High gas prices are a bad problem; suspending the gas tax is a bad solution

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In April 2021, the Federal Reserve prophesied that inflation would only be a short term problem and “disappear in a few months.” Yet here we are almost a year later with the highest inflation level in four decades, and no signs that inflation will ease anytime soon. Whether it’s more expensive groceries, higher monthly rents, or exorbitantly priced new and used cars, it feels as though everything is more expensive. Some of the toughest increases are concentrated in energy costs, and President Biden has not taken energy inflation seriously. He has proposed to raise energy taxes, end drilling on federal lands, and has stalled issuing new drilling leases — all measures that will exacerbate the pain Americans are feeling at the pump.

The Democratic rank-and-file may applaud Biden’s hostility toward the fossil fuel industry, but his policies are directly contributing to the rise in prices drivers are facing nationwide.

As misguided as the President’s policies are, some swing state Democrats up for re-election in November also have a misguided legislative proposal that they hope will lower gas prices. A group of moderate senators introduced legislation to suspend the federal gas tax through Jan. 1, 2023. While their legislation is well-intentioned, it is fundamentally flawed and can only be described as a short-term band-aid on a larger problem.

Economists are mixed on whether or not gas tax holidays actually lower gas prices. More than 300 economists, including six Nobel laureates, noted in a 2008 letter that “a tax holiday would provide very little relief to families feeling squeezed.” Economists note that a full suspension of the gas tax would not lower the price of gasoline by the full amount of the tax because producers bear some of the tax burden. In previous state-level gas tax holidays in Indiana and Illinois, researchers found that consumers don’t get the full benefit of the gas tax suspension; some of their savings flow to oil producers.

A suspension of the gas tax might result in some level of short-term price reduction, but the long-term impact on the federal budget could be significant. The gas tax used to be one of the most efficient user fees imposed by the federal government: Drivers would pay at the pump, and that money would be used to restore roads that those same drivers use on a daily basis. Revenue derived from the federal gas tax, currently imposed at a rate of 18.3 cents per gallon, flows into the Highway Trust Fund (HTF) and is used to pay for most road and highway repairs. This bill might delay much needed repairs or other critical infrastructure projects from being completed.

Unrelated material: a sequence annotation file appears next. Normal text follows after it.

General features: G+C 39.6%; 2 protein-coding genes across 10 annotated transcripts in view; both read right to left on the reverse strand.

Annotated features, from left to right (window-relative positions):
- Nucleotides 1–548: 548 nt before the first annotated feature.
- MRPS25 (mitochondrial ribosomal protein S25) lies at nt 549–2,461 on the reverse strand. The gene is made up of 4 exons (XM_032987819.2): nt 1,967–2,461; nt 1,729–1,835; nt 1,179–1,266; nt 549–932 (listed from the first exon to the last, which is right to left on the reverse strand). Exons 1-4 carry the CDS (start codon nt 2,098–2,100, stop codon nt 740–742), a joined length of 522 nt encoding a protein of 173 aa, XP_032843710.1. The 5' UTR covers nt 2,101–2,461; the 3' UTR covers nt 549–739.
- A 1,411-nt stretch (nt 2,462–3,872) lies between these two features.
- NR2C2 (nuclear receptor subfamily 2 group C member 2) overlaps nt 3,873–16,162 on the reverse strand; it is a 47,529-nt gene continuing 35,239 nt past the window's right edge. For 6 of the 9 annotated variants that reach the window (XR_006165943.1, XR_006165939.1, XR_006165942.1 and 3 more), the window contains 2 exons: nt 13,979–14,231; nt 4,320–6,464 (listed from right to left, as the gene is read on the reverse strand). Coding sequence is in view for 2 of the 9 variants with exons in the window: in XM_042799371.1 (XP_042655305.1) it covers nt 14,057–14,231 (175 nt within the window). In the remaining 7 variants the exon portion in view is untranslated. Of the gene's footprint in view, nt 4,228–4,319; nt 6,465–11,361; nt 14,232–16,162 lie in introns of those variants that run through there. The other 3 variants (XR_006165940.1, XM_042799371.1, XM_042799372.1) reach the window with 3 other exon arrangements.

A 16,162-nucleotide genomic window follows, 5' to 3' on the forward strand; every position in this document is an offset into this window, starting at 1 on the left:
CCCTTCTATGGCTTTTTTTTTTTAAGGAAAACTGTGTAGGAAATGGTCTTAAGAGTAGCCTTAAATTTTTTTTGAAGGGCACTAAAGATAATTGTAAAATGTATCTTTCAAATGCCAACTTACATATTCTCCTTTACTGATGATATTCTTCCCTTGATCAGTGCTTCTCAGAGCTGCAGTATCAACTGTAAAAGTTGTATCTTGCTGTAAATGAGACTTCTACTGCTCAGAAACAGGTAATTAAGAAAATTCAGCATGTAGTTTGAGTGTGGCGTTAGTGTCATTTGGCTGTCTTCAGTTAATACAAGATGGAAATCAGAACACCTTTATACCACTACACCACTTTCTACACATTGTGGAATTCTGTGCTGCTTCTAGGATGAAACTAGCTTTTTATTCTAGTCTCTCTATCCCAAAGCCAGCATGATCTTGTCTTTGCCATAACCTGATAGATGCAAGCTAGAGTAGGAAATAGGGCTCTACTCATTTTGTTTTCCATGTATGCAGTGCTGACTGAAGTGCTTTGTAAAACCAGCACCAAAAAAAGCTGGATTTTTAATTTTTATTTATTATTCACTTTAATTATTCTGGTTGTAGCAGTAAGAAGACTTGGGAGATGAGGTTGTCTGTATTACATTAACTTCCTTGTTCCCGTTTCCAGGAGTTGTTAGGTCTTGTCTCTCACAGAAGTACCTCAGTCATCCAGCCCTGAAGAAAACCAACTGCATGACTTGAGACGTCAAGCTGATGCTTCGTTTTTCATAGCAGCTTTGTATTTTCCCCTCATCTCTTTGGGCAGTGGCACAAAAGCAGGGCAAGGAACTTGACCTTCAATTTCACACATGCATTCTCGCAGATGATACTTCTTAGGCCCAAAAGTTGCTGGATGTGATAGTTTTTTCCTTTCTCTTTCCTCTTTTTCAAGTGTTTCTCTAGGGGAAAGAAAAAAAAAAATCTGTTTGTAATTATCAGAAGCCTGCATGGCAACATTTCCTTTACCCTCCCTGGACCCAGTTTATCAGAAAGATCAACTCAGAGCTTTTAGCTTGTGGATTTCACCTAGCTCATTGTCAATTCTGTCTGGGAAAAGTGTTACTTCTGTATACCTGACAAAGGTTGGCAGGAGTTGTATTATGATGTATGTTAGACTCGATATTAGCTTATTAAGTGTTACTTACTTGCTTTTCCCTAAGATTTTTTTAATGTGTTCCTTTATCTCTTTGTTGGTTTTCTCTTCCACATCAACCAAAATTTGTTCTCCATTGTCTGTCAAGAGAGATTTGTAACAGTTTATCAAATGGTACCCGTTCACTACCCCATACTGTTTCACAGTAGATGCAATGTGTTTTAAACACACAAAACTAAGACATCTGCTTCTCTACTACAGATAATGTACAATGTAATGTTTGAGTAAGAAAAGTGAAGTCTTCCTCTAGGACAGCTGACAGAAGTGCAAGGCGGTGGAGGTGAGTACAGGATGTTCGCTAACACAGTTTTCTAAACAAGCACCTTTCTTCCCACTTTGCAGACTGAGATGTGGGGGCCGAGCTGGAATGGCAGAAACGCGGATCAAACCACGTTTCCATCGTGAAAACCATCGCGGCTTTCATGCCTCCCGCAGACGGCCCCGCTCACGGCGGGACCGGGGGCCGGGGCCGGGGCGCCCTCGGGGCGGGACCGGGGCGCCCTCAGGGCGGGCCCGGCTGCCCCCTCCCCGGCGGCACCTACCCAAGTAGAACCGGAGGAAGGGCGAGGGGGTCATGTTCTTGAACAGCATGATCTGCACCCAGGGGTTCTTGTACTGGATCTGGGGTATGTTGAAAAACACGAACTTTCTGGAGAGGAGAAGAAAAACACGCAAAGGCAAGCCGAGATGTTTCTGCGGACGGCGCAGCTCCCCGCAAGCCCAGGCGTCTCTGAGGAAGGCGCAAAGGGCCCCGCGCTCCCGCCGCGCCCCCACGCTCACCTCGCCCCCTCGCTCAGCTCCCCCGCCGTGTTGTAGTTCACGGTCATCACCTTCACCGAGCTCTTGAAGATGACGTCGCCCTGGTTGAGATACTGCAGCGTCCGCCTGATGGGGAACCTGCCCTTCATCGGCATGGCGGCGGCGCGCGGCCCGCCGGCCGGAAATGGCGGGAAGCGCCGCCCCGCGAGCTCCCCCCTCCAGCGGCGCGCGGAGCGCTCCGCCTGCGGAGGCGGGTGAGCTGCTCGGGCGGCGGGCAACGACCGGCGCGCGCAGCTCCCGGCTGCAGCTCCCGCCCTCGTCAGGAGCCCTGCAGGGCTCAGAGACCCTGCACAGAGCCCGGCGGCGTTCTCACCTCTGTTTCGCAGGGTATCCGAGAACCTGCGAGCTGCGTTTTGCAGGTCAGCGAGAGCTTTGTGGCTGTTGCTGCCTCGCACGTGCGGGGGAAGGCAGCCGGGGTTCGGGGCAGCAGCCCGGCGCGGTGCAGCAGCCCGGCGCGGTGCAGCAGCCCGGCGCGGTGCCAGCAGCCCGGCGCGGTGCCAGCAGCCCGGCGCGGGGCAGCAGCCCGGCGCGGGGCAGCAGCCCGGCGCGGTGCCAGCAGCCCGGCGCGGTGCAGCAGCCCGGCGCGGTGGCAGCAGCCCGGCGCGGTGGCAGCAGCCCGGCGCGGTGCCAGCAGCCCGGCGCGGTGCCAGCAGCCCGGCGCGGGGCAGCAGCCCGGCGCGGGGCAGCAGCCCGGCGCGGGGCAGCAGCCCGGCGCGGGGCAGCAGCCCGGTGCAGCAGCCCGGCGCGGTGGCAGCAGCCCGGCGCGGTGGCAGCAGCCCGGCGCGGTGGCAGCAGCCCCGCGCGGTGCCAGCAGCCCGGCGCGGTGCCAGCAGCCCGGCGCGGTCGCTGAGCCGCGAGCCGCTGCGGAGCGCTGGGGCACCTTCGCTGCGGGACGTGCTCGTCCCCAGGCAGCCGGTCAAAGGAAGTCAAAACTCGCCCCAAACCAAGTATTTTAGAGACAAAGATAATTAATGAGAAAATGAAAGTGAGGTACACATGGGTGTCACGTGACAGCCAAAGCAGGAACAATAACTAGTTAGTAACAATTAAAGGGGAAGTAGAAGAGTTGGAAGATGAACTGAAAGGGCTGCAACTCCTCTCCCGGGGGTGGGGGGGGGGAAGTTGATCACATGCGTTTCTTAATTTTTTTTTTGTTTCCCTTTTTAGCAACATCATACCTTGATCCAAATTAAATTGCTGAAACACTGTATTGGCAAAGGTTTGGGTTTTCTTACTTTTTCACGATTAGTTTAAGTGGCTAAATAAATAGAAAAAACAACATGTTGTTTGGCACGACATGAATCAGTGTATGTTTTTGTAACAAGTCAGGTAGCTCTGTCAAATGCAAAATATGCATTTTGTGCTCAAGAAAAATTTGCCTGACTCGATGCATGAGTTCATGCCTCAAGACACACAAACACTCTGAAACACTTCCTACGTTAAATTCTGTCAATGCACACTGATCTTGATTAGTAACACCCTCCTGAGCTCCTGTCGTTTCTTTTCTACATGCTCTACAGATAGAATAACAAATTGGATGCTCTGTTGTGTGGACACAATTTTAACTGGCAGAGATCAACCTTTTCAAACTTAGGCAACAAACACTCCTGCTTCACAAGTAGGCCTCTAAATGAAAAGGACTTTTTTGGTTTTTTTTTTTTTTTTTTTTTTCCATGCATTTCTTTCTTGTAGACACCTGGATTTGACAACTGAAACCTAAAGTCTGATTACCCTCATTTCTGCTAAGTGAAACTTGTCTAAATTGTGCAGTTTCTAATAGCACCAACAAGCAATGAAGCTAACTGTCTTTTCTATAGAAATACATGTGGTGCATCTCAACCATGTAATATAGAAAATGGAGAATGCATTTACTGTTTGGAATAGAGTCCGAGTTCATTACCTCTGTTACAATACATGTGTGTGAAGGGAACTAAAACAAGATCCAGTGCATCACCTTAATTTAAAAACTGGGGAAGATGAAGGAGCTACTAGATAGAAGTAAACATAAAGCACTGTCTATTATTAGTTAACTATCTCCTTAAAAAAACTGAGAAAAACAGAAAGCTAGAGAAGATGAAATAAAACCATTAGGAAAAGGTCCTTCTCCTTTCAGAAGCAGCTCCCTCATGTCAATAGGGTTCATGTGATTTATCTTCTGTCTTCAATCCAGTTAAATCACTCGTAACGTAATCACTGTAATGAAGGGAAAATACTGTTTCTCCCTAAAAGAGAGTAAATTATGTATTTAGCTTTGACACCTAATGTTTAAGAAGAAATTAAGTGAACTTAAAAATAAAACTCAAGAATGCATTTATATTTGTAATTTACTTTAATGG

Without tax revenue being deposited into the HTF, this bill would ask all taxpayers to shoulder the burden of making the fund whole through general fund transfer payments. Since the HTF is prohibited from running a negative balance, taxpayers would need to offset any foregone revenue, which the Center for a Responsible Federal Budget calculates to be $20 billion. CRFB notes that “while the gas tax holiday may reduce prices at the pump, it will further increase demand for gasoline and other goods and services at a time when the economy has little capacity to absorb it. The result could be even higher rates of inflation in 2023.”

Enactment of a gas tax holiday would also hasten the demise of the fund, which is set to be insolvent in five years. On both sides of the balance sheet, the HTF faces a series of challenges, which the Congressional Budget Office estimates will lead to cumulative deficits of $189 billion over the next decade. Lawmakers should focus on closing that significant budget gap instead of proposing ways to exacerbate the problem, even if it is “paid for” using one-time general revenue transfers.

Americans everywhere need relief from energy inflation. If lawmakers want to get serious about bringing down gas prices, they should focus on promoting energy production of all types and addressing the government’s mind-boggling spending problems. The gas tax holiday is nothing more than a short-term gimmick that would benefit the interests of incumbent politicians running for reelection rather than benefit their constituents. Suspending the gas tax might be good politics, but it certainly isn’t good public policy.

Thomas Aiello is the director of federal affairs for the National Taxpayers Union, a nonprofit dedicated to advocating for sound tax and fiscal policy at all levels of government.

Tags Fuel tax Gas tax holiday Gasoline and diesel usage and pricing Highway Trust Fund Inflation Joe Biden Resource economics

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